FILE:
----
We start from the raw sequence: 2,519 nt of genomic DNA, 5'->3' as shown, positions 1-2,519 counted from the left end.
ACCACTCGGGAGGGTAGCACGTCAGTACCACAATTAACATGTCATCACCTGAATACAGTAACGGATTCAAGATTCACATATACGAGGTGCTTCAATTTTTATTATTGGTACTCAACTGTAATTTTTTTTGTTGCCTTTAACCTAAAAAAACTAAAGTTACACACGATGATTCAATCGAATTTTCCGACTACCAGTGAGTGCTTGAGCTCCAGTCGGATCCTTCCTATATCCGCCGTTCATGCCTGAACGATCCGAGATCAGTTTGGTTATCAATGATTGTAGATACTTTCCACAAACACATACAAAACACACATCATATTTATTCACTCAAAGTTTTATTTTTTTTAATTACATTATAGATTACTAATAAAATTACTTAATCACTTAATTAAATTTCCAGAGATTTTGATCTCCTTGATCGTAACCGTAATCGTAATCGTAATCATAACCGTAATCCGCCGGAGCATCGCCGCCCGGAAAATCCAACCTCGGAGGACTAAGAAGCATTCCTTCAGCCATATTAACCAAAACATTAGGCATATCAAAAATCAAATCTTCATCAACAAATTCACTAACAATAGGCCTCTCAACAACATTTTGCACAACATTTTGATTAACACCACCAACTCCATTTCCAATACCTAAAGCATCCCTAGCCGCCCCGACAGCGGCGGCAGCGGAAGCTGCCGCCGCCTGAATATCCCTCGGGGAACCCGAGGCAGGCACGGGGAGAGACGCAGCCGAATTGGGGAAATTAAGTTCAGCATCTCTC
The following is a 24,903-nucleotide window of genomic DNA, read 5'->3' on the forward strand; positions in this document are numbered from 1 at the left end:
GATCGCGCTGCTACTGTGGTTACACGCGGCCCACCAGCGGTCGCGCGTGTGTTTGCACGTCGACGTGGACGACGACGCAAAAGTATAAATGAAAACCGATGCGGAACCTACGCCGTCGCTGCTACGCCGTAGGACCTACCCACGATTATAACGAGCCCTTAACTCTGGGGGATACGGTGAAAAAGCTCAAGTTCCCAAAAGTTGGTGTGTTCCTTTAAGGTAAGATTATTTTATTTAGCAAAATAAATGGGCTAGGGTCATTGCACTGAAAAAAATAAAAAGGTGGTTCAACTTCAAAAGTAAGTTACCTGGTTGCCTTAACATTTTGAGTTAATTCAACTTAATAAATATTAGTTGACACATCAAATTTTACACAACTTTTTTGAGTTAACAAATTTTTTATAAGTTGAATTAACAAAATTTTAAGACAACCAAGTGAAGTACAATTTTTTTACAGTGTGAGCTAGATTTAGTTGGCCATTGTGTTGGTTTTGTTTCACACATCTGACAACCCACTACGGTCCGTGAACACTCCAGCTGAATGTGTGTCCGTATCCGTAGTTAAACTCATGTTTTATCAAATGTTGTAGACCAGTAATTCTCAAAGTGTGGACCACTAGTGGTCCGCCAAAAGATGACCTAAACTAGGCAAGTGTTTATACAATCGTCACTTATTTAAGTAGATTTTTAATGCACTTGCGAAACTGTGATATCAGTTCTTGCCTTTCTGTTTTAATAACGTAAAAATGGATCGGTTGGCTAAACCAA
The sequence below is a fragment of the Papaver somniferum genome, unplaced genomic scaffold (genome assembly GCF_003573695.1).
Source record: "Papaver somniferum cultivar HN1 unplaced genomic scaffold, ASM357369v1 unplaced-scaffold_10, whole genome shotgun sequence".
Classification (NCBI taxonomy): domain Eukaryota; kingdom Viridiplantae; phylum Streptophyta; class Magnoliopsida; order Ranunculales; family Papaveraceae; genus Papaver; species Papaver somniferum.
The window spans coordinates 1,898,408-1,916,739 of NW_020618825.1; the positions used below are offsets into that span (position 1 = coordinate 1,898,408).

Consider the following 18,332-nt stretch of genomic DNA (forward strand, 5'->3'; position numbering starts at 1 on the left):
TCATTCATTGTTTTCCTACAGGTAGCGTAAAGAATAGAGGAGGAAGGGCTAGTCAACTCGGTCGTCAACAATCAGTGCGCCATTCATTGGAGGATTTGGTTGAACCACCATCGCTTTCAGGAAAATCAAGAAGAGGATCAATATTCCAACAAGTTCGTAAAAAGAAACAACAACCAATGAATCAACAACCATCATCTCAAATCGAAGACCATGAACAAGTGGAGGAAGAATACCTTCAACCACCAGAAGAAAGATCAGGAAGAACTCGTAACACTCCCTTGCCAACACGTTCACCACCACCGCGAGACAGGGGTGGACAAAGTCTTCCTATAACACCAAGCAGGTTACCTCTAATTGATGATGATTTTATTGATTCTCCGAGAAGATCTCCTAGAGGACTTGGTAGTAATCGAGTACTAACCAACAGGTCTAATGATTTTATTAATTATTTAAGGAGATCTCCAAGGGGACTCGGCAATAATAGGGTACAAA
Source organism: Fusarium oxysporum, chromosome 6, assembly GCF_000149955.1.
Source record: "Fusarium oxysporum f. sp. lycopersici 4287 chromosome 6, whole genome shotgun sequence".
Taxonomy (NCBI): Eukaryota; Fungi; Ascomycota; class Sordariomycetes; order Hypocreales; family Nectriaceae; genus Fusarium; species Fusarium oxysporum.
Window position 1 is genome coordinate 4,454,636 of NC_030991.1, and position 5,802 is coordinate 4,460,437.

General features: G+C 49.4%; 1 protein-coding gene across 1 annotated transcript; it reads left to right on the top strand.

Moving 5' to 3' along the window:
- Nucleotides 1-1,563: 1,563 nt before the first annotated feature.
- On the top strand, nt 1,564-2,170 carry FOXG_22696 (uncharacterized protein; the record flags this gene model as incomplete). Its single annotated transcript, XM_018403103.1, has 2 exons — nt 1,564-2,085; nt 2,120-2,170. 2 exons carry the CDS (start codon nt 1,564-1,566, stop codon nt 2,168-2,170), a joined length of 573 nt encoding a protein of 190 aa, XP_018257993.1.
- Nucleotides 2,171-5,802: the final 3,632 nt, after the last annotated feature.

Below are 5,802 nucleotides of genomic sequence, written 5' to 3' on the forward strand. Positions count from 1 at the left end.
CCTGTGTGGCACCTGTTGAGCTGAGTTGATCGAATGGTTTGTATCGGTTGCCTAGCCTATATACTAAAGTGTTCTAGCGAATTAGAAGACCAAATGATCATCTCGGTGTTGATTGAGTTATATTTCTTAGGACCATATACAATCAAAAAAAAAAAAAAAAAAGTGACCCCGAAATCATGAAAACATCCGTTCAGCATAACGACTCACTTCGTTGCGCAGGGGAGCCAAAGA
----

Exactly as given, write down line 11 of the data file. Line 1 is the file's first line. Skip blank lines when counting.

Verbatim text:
Source organism: Fusarium oxysporum, chromosome 6, assembly GCF_000149955.1.